What's Muzak's CD Protection!?

vbimport

#1

First of all, let me start by saying that I am new to the forum, but have been making CD backups since CD-R were the newest thing on the block.

I’m sure that most of you have, at some point, been employed by a store or resturant that feels the need to play background music endlessly. As some of you may know, a good number of those places have chosen to employ the services of the Muzak company (no really, check it out: www.muzak.com ). These same people also know that most (if not all) the CDs the company sends you, well, stink!

In an attempt to save my own sanity, I have been trying to cut some of my own CD to stick in the player when Muzak’s annoying selection gets to me. Here’s the kicker: The player (supplied by Muzak) will NOT accept any CDs not supplied my them. It simply forbids you to que up anything other than a Muzak CD; there’s got to be some kind of protection or check.

I managed to get one of their CDs home so I could try to examine it. Here’s where it gets even better: The CD is, for lack of a better word, transparant (That’s right, I can read this text THROUGH the CD when I hold it up in front of the screen). This made it impossibe to read the CD with ANYTHING at my disposal and, therefore, could not probe the CD for protections/checks.

The only other thing I could notice was that there was a watermark, blotch, or imperfection (and a fairly big one at that) near the beginning of the CD. But make note that I have only been able to get my hands on one and this feature may be unique to this CD only.

If anyone has experience or suggestions to help me save my sanity, I’m open to them.


#2

I just thought they broadcasted that godawful stuff via satellite.

“Music architects”… LOL!

I have a 24k gold limited edition CD that is easily seen through, but probably not nearly as transparent as Muzak’s offerings. I think they don’t want anyone to to be able to copy their discs at all… but why would anyone want to in the first place? :wink:

They probably wanted a way to keep the equipment they supply from being used for anything but their purposes… but from what I can tell, playing “normal” music over the PA systems in stores and businesses and such constitutes ‘public exhibition’ and could spell RIAA trouble if there are any customers within earshot. :cop:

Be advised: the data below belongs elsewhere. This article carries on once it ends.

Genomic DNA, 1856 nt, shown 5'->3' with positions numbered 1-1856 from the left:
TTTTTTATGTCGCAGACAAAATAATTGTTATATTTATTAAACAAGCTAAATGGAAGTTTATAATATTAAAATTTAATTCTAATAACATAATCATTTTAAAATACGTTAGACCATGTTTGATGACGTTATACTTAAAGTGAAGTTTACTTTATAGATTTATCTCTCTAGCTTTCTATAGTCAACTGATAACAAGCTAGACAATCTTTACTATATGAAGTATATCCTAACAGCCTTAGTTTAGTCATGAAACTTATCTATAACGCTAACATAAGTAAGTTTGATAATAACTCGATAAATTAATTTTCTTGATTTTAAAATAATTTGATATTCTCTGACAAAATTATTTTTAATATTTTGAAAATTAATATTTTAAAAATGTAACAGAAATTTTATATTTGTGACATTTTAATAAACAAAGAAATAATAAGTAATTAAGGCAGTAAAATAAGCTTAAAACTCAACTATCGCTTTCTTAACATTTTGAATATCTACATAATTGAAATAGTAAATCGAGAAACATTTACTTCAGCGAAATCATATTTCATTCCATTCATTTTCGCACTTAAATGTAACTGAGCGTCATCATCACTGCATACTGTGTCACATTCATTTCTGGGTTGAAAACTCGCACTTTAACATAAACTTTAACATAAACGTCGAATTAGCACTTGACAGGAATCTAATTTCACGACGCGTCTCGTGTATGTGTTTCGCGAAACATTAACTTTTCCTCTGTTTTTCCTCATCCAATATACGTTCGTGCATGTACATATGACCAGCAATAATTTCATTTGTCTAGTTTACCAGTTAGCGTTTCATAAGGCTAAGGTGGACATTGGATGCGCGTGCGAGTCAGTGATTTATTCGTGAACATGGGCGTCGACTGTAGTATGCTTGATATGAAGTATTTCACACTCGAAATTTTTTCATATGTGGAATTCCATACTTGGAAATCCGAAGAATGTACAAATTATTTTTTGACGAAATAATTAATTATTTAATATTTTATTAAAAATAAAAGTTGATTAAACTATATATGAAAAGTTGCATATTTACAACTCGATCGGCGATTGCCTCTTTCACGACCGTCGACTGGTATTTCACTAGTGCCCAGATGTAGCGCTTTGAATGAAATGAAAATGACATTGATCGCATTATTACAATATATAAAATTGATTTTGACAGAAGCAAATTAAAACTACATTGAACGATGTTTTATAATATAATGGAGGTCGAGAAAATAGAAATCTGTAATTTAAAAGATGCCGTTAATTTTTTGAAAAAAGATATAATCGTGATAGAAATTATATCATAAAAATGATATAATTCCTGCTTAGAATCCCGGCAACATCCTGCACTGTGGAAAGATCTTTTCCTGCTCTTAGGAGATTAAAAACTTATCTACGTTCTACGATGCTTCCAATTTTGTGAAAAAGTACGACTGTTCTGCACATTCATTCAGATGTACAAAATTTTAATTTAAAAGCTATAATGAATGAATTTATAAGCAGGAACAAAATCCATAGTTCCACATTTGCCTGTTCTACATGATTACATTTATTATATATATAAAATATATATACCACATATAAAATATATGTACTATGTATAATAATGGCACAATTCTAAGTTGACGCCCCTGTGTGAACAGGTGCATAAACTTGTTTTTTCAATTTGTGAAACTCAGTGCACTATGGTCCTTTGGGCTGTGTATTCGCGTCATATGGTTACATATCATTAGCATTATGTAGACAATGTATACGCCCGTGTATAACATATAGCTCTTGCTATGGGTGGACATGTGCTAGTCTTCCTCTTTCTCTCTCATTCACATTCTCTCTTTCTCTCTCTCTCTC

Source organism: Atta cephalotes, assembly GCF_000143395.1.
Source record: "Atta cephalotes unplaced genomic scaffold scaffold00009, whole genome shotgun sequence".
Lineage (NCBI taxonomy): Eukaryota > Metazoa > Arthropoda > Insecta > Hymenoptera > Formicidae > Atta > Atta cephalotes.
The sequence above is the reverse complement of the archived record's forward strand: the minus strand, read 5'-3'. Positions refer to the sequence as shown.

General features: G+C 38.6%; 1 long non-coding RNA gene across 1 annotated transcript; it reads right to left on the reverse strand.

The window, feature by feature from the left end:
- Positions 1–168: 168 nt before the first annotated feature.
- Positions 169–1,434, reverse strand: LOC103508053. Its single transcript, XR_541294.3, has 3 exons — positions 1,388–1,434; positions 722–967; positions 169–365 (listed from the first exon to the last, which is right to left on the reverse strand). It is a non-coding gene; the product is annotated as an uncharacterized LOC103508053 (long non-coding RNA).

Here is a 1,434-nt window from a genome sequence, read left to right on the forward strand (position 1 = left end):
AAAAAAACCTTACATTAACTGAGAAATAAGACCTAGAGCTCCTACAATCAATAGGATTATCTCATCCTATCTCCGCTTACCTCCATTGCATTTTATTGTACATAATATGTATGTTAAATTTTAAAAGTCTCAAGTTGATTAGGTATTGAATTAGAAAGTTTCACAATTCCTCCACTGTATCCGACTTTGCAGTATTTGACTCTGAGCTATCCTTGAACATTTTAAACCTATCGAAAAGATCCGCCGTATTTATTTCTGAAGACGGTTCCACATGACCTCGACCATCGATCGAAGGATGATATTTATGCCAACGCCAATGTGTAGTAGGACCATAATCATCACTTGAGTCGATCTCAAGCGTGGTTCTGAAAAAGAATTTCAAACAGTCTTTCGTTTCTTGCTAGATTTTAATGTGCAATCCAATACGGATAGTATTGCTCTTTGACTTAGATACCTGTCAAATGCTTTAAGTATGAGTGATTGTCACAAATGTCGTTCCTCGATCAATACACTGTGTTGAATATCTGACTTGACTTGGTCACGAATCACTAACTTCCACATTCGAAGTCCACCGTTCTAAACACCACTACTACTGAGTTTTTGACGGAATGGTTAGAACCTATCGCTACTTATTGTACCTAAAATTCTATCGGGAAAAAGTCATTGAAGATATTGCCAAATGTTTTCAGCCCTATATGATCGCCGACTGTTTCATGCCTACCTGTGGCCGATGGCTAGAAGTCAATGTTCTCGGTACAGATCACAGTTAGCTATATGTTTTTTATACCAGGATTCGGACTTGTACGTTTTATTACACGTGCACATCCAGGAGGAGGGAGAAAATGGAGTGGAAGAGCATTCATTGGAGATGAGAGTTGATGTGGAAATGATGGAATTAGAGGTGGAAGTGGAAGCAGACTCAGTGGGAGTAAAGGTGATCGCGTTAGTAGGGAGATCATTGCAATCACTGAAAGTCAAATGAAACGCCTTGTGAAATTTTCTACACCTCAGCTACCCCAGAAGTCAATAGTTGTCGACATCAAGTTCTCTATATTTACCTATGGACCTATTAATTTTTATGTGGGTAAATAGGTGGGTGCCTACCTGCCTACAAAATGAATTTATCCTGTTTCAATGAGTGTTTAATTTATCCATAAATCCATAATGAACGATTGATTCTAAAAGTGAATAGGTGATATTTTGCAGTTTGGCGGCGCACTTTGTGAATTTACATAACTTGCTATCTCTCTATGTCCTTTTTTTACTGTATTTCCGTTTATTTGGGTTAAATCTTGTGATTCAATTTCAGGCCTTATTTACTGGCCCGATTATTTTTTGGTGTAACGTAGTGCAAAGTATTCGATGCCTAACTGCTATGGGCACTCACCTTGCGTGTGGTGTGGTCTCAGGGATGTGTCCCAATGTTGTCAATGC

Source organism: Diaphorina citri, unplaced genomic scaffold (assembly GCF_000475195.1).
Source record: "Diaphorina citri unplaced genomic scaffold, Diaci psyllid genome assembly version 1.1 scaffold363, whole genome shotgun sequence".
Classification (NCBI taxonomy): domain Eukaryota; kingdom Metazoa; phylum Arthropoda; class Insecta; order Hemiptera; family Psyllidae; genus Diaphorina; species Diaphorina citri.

The only thing that I can think of would bring a regular CD player/changer, and switch over when you’re about to go bananas.


#3

Just a thought:
It seems very doubtfull that they developed their own “CD-standard”, so my explanation why you can’t play those cd’s in regular players would be: that those cd’s are fake. The only “usefull” part would be the watermark. So MAYBE, the music is stored on a Harddrive somewhere in the player and the cd’s are just “keys” to unlock a certain number of songs. The updates (new songs) could be “transferred” by muzak’s employees.

But like I said, it’s just a thought :slight_smile:

If they do developed their own standard, I think it would be based on a laser with more power. The “transparent” cd doesn’t reflect the laser enough like normal cd’s, so standard players won’t be able to read. The watermark would then be to make it impossible to insert home-made cd’s, like you tryed.

But hey, I’m just giving possibilities here, so don’t shoot me if I’m wrong :slight_smile:


#4

Well, one thing remains certain: Muzak does NOT want anyone messing with their players or their CDs. There is only one link I can see between the CDs and the player: If the laser in player is tilted at such and angle, it might cause the light to reflect off the CD surface instead of refract. This might explain why only their CDs play in thier players and no other combination works. Stupid Physics.


#5

On some of the CD Players they have jumper settings…I once knew what those settings were that allowed for normal play of regular cd’s was, but I can’t find out the information anymore. However, if you work at Sunglass Hut International which has the cd players…if you still have a manual, actual manual it will tell you what settings are used to do that…if anyone finds out please email me.


#6

I have seen a few discs at a friends workplace and they seem normal. (No see-thru properties) A few of the CD’s actualy contain quite a few good songs. I am wondering if there are any software players for the pc that could play the files. If I could get a few tools gathered up, I would like to borrow one of the cds for experimentation.


#7

Muzak will play any music requested by the client, so if you don’t like the music then talk to your manager, boss, owner, or whoever makes those decisions.

Our “Music architects” will design a program for whatever the company wants played in there business.

FYI…Good luck finding out the format


#8

@dan18088, are you here to criticize or do you want to share your knowledge about the protection with us??


#9

10 2 1 that dan18088 is working in a company related or near to that company that develops/sells muzak systems./gs


#10

Originally posted by gene_simmons
10 2 1 that dan18088 is working in a company related or near to that company that develops/sells muzak systems./gs

Yeah to bad he won’t share his knowledge with us. :frowning:


#11

Yeah to bad he won’t share his knowledge with us.
Some knowledge you can do without can´t ya?/gs.


#12

I was once told, and I don’t know much about stuff like this that instead of their CD’s being on CD-R it was on CD-I or J or something like that and it won’t play on a regular CD player…


#13